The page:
February 11, 2010

Tooth Fairy

The Tooth Fairy visited our house last night. Sassy lost her top front tooth in the middle of the night on Tuesday night/Wednesday morning. She put it in a special box under her pillow but she was very concerned that the Tooth Fairy might not come...just like last time.

You see, we have a somewhat unreliable Tooth Fairy. Sometimes she shows up when expected, sometimes we have to leave her a note telling her that we do indeed have a tooth for her, sometimes we have to leave the tooth in a different spot so she can find it. If this was a paid position, she would have been fired long ago.

I assured Sassy that the Tooth Fairy would come this time and I even meant to set an alarm so I could remind Miss Fairy but of course, I forgot. Luckily, I check on the kids every night before I go to bed. So last night at midnight as I was heading upstairs, it clicked. I called the Tooth Fairy and sent her into action.

Normally it would be as simple as finding 2 quarters but my dear daughter had a different request this time. She wanted the Tooth Fairy to bring her "some little things instead of money". Not an unreasonable request I thought. That was before the Tooth Fairy found herself scrambling around the house trying to find some little trinkets that not only would Libby like but that she hadn't already seen. She combed through the office and craft room and then moved upstairs to the dreaded craft closet.

This closet holds treasures of all sorts, certainly something suitable could be found in here. The problem? The light in the hallway doesn't work, making it next to impossible to see inside the closet. Although, even if she could've seen inside, she knew it was a near impossible feat to even find anything in there without causing a catastrophic avalanche that would no doubt wake every person in the house.

It was with some stealthy maneuvering and not a few whispered prayers that Miss Fairy finally came up with a few baubles for Sassy. They were placed with care under her pillow and the tooth was taken away. With a sigh of relief, the Tooth Fairy climbed into bed at 12:35am, waiting to hear the excited sounds of Sassy discovering her treasure in the morning.

The best part? It's 10:45 in the morning right now and she hasn't even looked under her pillow. Go figure.

February 7, 2010

Finding the Rhythm

In today's sermon, it was mentioned that life has a rhythm. It's true. Life does have a rhythm. I think everything has it's own rhythm or pattern. It's the pace at which you go through life, it's the routine of how things are done. When I think about the rhythm of my life, I get exhausted. We live in such a fast paced world, everyone hustling and bustling to go there, accomplish that, get this done. When do we get a chance to slow the pace and appreciate what's around us?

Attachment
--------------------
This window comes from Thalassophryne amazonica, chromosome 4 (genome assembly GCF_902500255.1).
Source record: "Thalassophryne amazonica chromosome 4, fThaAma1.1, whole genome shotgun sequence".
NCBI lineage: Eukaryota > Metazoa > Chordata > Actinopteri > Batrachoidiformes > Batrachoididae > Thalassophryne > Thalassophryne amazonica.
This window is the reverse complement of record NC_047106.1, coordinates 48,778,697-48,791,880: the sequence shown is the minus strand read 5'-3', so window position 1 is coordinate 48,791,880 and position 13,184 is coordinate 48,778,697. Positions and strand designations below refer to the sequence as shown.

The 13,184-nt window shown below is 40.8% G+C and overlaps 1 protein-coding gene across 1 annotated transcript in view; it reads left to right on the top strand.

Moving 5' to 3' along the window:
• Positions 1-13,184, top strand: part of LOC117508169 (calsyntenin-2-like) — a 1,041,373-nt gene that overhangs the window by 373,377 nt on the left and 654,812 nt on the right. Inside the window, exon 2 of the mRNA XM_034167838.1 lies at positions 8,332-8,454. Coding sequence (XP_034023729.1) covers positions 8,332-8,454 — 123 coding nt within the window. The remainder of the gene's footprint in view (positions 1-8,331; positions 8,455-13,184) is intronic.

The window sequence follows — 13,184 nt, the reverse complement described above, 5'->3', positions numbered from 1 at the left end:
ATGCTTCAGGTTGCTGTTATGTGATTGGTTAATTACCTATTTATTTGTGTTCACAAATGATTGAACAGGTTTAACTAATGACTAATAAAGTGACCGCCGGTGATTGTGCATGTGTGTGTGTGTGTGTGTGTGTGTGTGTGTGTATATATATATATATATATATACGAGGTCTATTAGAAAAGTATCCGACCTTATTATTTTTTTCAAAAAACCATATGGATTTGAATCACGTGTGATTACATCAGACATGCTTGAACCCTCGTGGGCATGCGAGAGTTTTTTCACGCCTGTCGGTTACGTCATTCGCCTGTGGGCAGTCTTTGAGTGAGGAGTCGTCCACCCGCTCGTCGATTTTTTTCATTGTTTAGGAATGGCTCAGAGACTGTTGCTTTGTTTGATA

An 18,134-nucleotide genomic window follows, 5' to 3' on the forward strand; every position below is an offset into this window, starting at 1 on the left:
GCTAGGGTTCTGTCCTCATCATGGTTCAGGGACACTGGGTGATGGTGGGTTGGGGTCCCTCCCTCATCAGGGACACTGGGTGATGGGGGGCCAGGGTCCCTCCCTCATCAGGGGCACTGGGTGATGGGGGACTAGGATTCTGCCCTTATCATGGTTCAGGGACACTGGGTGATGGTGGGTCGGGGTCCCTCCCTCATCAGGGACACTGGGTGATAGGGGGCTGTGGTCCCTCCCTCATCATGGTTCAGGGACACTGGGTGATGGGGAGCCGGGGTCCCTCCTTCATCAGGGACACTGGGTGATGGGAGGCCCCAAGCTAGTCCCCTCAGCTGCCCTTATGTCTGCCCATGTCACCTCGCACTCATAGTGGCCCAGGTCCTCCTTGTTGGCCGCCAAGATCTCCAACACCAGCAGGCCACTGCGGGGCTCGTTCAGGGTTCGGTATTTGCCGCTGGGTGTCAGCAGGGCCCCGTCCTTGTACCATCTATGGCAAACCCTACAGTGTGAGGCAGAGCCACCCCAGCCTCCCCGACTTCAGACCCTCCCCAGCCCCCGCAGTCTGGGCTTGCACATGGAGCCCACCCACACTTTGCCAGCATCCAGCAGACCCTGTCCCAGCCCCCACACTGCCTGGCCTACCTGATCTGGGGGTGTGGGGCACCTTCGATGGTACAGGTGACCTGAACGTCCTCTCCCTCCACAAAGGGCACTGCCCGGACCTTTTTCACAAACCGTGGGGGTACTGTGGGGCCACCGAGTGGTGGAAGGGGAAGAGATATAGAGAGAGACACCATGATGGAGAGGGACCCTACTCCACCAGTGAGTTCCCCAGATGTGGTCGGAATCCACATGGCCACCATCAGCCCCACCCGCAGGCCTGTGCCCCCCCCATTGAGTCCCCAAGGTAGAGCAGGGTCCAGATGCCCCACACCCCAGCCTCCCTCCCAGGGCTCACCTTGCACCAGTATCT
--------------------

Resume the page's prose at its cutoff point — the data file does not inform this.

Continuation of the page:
A rhythm is steady, it's constant. It brings to mind a metronome. A metronome is a devise used by some musicians. It's purpose, according to Wikipedia, is to set a consistent tempo. This gives the musicians a guide, a lead, a rhythm to hold to. By listening to the steady ticking of the metronome, a musician can stay on beat, match the rhythm and compose a soaring piece of music.

Wouldn't it be great if we had such a thing for our own lives? Something that set the pace for us? Instead, we feel like we're running three beats behind. It's like following someone's footsteps who has a longer stride than you do. At some point, you're going to have to double your steps in order to keep up. That's where we spend most of our life, running double time.

Somewhere along the line, we've stopped listening to our metronome. We can no longer hear the steady, consistent beat that's been set for us. God has set that tempo. He has given us a beat, a pattern to follow, a rhythm to march to. His rhythm isn't rushed, it isn't forced, it never makes us quicken our steps in order to catch up.

It's time to clear out all the background noise, to put away all the other devices we've been setting our rhythm by. Clear the way to make a space for the metronome. The pendulum has never stopped swinging, it's an unending beat, an unwavering rhythm.

Listen for it.

Listen. Find God's voice, His rhythm. Then match your life to it. Fall in line with that tempo until the steady ticking can be heard in every room of your life. Use it, build on it. Compose a masterpiece to that constant, beautiful, rich tempo. Set your life by that holy rhythm.

February 4, 2010

Dress Rehearsal

When I was looking to change my blog page, I came up with a great title--"Dress Rehearsal". Unfortunately it was already taken, but I thought I would share with you what it was going to say.

Someday the lights will dim, the curtains will go up and it will be my turn. I will be on centerstage in front of an audience of one. The One. The only one that really matters. In the meantime, I will make mistakes, I will flub my lines, I will fail to hit my mark. But none of that matters because it's only Dress Rehearsal.